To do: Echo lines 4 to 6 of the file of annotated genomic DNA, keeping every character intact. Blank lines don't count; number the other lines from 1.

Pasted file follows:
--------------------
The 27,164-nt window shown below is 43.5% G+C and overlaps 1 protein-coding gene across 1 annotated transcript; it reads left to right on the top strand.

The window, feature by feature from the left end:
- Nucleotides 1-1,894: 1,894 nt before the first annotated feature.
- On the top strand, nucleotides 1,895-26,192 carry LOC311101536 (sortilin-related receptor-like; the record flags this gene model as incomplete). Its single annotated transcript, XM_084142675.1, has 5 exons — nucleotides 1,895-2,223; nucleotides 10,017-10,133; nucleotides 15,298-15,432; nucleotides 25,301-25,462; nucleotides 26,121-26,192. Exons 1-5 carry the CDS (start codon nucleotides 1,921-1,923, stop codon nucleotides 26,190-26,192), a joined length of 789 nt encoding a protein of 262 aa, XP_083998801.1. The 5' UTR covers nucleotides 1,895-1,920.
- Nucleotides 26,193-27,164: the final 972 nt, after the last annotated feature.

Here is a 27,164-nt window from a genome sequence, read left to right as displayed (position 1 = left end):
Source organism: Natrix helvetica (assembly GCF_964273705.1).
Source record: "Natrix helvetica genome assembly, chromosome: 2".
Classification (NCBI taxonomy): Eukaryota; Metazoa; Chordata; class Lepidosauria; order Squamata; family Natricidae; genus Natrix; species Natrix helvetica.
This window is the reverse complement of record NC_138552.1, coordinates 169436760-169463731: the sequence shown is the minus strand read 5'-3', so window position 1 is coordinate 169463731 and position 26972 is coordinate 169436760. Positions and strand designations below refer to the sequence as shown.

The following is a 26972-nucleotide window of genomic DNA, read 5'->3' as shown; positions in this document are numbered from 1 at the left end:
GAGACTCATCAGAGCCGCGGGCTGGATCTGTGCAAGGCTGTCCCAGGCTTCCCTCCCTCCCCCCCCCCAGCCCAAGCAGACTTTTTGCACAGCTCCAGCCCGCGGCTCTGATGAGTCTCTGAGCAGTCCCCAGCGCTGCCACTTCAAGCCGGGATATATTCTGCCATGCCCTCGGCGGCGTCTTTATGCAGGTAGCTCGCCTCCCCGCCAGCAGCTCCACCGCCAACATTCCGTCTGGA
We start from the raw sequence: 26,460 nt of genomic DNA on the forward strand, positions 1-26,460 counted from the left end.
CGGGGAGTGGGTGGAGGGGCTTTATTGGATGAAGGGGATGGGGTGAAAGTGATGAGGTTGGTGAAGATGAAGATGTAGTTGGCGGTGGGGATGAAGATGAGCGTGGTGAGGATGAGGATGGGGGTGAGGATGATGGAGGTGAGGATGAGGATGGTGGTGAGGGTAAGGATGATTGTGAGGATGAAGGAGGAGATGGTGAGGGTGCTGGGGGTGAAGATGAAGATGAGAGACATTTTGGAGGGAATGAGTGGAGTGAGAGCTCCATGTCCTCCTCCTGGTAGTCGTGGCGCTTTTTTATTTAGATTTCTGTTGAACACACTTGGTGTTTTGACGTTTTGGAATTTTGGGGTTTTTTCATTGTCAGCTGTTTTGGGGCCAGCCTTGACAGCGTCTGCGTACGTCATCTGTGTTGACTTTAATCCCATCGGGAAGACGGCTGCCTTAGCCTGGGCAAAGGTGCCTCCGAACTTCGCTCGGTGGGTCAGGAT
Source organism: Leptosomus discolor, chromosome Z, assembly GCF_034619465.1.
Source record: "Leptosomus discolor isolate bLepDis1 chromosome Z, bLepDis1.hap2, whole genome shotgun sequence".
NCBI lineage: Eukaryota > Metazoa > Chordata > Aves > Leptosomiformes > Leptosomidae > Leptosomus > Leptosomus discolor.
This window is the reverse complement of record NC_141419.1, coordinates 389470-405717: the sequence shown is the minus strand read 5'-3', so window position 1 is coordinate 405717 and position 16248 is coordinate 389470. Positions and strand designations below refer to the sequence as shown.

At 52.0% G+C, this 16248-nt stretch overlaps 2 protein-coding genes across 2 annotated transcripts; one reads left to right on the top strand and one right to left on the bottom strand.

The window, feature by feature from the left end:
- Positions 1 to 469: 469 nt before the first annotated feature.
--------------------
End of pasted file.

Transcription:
- On the top strand, nucleotides 1,895-26,192 carry LOC311101536 (sortilin-related receptor-like; the record flags this gene model as incomplete). Its single annotated transcript, XM_084142675.1, has 5 exons — nucleotides 1,895-2,223; nucleotides 10,017-10,133; nucleotides 15,298-15,432; nucleotides 25,301-25,462; nucleotides 26,121-26,192. Exons 1-5 carry the CDS (start codon nucleotides 1,921-1,923, stop codon nucleotides 26,190-26,192), a joined length of 789 nt encoding a protein of 262 aa, XP_083998801.1. The 5' UTR covers nucleotides 1,895-1,920.
- Nucleotides 26,193-27,164: the final 972 nt, after the last annotated feature.

Here is a 27,164-nt window from a genome sequence, read left to right as displayed (position 1 = left end):